The dichotomy of Asian Americans in relevance to affirmative action, the policy of actively favoring members of discriminated races through educational and employment opportunities, is especially unique in today’s political climate. Conservatives generally detest affirmative action because it is naturally designed to benefit minorities; however, such affirmative action policies have also been connected to the capping and discriminating against Asian Americans––one of the most politically liberal minorities in US history.

This debate was recently reinvigorated when the Trump administration reopened and began investigating a 2014 allegation made by a group of Asian Americans dismissed by the Obama administration. This allegation claimed that Harvard was engaging in “unlawful discriminatory admissions.” Such admissions were alleged to cap high-achieving Asian Americans and thus set them at a higher standard than other races, a practice that the group claimed violated Title VI of the 1964 Civil Rights Act. The investigation, which began last October, continues to this day, and according to CNN, the lawsuit could go to trial in Boston as early as this summer. Thus, we must ask ourselves a question: as Asians headed for life in America, should we embrace or reject the concept of affirmative action?

The answer to this question seems clear––at least at first. There are distinct problems in the way that colleges consider Asians and Asian Americans that cannot be ignored. Colleges seem to hold a mantra that suggests we project our self-identities by, in part, proving that we are not like other Asians. Simultaneously, Asians need to score significantly higher than blacks or whites to be considered for the same applicant pool. This type of rhetoric and system cuts dangerously close to intentional racial prejudice.  

Still, while there are tangible problems to the current system, we must also fend off the blanket perception that “affirmative action” is intrinsically harmful. There are overlooked reasons for why affirmative action is necessary in the US, along with potential benefits for even Asian Americans in the long run.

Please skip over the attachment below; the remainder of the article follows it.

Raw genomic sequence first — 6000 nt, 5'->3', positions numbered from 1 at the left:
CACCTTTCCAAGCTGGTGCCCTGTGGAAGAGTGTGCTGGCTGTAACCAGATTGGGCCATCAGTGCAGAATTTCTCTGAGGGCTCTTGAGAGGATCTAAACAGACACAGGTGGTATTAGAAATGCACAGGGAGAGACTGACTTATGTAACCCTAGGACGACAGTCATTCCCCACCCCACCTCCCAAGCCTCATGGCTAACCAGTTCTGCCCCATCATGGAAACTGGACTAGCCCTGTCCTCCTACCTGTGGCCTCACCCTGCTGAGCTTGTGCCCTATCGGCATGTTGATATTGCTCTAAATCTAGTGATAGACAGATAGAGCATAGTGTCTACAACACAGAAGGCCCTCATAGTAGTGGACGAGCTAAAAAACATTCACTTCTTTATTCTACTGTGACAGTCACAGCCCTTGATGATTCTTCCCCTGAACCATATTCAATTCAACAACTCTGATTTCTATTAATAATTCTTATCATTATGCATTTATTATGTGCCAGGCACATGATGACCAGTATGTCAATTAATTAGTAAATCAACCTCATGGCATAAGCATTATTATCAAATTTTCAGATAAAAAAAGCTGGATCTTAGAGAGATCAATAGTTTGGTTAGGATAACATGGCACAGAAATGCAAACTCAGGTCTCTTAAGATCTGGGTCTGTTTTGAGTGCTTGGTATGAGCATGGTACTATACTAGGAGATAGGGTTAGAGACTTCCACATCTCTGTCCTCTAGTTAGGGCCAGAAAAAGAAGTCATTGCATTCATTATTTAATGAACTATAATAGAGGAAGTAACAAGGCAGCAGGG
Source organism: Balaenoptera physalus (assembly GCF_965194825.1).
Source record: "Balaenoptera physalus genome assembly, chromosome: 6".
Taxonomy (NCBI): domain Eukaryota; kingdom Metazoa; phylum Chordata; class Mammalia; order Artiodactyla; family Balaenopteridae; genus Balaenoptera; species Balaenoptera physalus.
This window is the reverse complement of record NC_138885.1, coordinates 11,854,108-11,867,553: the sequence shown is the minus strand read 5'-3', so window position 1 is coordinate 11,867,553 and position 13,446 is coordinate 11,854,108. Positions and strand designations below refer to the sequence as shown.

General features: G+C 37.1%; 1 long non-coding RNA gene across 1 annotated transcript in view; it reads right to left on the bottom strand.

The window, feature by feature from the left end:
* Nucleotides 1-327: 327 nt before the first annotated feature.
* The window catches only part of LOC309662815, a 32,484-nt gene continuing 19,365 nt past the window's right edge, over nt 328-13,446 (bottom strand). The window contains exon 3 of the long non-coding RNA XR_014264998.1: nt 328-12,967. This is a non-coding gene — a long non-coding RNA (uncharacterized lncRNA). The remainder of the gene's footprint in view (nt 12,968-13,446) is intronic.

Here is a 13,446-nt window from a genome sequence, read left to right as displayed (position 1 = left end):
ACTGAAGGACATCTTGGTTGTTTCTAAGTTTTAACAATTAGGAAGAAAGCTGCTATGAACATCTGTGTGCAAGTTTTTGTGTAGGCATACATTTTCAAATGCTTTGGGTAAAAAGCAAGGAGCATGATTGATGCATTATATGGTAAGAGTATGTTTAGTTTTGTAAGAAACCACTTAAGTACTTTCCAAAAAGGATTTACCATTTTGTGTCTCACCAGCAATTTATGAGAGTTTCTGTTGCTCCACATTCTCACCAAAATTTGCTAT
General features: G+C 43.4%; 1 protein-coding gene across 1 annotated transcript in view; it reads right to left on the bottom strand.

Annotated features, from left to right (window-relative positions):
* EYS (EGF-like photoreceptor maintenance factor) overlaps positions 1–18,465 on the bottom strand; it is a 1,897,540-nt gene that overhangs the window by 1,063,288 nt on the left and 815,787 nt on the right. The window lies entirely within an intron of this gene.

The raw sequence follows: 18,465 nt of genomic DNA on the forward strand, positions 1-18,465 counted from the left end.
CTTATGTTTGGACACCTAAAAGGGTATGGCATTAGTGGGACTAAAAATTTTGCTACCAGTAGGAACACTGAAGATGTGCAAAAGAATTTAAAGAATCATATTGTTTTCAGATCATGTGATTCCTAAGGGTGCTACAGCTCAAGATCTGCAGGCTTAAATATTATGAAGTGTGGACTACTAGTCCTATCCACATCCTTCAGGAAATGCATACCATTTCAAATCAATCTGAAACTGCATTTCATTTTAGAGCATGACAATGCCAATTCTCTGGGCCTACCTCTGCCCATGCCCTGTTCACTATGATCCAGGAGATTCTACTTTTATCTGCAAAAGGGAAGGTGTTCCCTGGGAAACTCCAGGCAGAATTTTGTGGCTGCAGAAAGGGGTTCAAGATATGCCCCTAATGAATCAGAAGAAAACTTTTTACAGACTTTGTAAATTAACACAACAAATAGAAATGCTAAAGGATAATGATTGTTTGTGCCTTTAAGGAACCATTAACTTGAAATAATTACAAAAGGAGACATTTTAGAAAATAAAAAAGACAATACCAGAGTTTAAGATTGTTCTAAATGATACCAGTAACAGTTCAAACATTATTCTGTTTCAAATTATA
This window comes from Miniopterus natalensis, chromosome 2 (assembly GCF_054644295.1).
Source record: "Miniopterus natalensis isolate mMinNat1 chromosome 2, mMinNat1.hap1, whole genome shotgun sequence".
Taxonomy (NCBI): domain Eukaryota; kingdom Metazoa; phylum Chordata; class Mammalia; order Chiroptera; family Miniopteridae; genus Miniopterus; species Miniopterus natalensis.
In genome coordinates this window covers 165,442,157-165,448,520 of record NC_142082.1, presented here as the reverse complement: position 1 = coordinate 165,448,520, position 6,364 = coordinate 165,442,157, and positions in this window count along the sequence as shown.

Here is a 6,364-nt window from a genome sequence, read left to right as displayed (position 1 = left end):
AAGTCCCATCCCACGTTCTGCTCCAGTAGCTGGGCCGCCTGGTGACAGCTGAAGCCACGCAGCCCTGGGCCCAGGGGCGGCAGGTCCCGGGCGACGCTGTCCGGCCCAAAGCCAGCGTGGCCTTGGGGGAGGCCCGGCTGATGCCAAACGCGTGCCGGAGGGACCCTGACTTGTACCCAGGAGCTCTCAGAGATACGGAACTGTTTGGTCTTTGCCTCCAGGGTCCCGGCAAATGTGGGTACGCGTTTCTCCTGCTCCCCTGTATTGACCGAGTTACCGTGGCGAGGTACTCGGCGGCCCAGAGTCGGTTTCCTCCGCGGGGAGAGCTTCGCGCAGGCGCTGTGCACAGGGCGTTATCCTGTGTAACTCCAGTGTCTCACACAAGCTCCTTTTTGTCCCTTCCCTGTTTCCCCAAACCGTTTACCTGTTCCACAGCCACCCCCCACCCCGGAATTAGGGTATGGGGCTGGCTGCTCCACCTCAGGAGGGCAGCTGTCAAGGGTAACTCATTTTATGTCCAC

First of all, whether we like to admit it or not, racial balancing is important to society. The US rests on a principle of cultural diversity, and as the cornerstone of education, its colleges should reflect that. In Caltech, where state law bans racial preferences, Asian enrollment is at 43 percent––a percentage that inexorably exceeds the percentage of Asian Americans in California, let alone all of America. While this is great news for Asians, in the big picture, this figure is disproportionate and fails to accurately represent the diversity of the US.

Furthermore, it is important to realize that talks of affirmative action are not only relevant to higher education. As judicial reviews begin to rule in favor of affirmative action in colleges, talks of affirmative action policy have started to include the workplace. Unlike in colleges, Asians are severely underrepresented in workplace leadership positions. A recent study of Silicon Valley’s tech industry showed that while Asian Americans make up 27.2 percent of the professionals in tech, they comprise only 13.9 percent of executives. Essentially, Asian Americans are facing a “bamboo ceiling,” which prevents them from rising to the top, much like many other minorities. In such cases, affirmative action for leadership positions could potentially be significantly beneficial.

Many Asians in America and internationally may initially be relieved that someone, even if it’s the Trump administration, is finally fighting for them in the educational field. Still, we must ask ourselves whether the administration is investigating Harvard because it genuinely cares about the wellbeing of Asian Americans in society, or whether they are simply using Asian Americans as a prop to break down a liberal institution.

As an international Asian American student, I sympathize wholeheartedly with the perspective that Asians are ostracized in an academic environment. We must be mindful, however, of where the problem truly lies, where our so-called handicaps are actually a boon, and where our unique situation is simply being used as a prop to further an ulterior motive.

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